Ceil by Harold Brodkey, 1983
The magic trick:
A deeply personal, self-enclosed family study
The narrator tells us in the first sentence that he never knew his mother, Ceil. She died when he was 2. So the rest of the story is him assembling all he can learn about this woman and her family. We get quotes from interviews with people who knew her. We get additional research. We get his own interpretations of the story and opinions about the characters involved. If this sounds very much like something for him and not the reader, you’re right. Brodkey probably is more ambivalent to the reader’s needs than any writer I’ve read. These stories of his seem mainly to be for him. That they get published and presented for an external audience seems like a superfluous step.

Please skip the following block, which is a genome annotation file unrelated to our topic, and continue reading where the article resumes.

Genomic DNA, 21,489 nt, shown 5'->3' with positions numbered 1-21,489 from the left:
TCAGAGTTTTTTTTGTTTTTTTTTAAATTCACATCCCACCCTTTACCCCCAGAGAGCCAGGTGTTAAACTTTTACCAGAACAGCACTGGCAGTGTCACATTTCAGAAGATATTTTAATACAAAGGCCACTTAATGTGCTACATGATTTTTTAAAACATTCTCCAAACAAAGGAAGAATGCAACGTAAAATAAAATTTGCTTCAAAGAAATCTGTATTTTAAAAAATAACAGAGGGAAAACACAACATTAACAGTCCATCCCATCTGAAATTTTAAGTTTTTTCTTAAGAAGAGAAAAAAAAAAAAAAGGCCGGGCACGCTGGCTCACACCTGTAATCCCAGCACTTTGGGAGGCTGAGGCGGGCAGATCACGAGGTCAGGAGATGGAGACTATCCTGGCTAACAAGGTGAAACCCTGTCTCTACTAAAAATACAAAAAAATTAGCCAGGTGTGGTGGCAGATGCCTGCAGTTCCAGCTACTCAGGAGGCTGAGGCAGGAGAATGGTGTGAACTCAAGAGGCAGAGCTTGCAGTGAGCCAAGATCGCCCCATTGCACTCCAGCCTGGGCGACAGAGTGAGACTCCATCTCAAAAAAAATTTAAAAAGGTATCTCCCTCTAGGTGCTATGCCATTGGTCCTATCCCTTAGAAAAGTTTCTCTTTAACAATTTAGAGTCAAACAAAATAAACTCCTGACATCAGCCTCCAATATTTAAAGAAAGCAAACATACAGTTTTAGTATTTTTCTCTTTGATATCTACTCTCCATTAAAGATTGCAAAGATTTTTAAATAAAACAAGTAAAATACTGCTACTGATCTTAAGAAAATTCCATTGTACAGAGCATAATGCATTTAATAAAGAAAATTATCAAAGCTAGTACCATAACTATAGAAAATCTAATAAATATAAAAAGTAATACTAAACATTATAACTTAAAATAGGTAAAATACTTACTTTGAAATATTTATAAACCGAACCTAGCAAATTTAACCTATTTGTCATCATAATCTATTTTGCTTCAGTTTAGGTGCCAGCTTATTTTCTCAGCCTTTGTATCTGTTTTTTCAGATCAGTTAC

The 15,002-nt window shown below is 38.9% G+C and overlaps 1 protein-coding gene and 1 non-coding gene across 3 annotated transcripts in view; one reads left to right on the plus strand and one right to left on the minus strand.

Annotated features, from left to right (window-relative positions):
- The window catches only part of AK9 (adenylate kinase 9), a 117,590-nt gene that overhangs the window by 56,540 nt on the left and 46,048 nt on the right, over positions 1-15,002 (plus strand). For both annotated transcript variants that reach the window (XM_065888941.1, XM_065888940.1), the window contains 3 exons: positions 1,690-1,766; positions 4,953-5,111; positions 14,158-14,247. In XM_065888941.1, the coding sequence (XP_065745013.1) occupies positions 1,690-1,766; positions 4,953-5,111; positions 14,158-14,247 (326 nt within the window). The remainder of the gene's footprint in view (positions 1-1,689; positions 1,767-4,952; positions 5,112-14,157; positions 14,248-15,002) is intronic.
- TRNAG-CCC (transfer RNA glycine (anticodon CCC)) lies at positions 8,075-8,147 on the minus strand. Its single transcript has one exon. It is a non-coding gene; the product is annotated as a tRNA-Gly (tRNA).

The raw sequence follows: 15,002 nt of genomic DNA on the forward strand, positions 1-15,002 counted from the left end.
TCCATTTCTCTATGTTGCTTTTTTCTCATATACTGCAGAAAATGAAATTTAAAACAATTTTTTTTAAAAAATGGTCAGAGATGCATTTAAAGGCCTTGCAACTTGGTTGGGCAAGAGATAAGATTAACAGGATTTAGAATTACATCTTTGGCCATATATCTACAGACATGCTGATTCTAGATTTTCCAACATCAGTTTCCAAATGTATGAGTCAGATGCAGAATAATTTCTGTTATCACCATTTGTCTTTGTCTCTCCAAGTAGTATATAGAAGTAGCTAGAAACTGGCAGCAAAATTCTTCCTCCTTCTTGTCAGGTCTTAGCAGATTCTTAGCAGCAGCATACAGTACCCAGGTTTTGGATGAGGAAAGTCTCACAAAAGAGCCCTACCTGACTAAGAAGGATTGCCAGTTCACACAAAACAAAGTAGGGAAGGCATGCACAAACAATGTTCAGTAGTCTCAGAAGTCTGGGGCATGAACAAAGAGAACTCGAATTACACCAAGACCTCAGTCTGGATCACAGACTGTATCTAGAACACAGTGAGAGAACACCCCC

In that, though, “Ceil” becomes interesting to that external reader as an entirely personal and self-enclosed history.
And that’s quite a trick on Brodkey’s part.
Here is Ceil in America, in Illinois – in a little town of thirty-five hundred – among American faces, cornfields, American consciences and violence; and her earlier memories never leave her, never lose their power among the sophistications of this traveller in her costumes, her days, her mornings and evenings. I think it was like that. Of course, I know none of this part as a fact.
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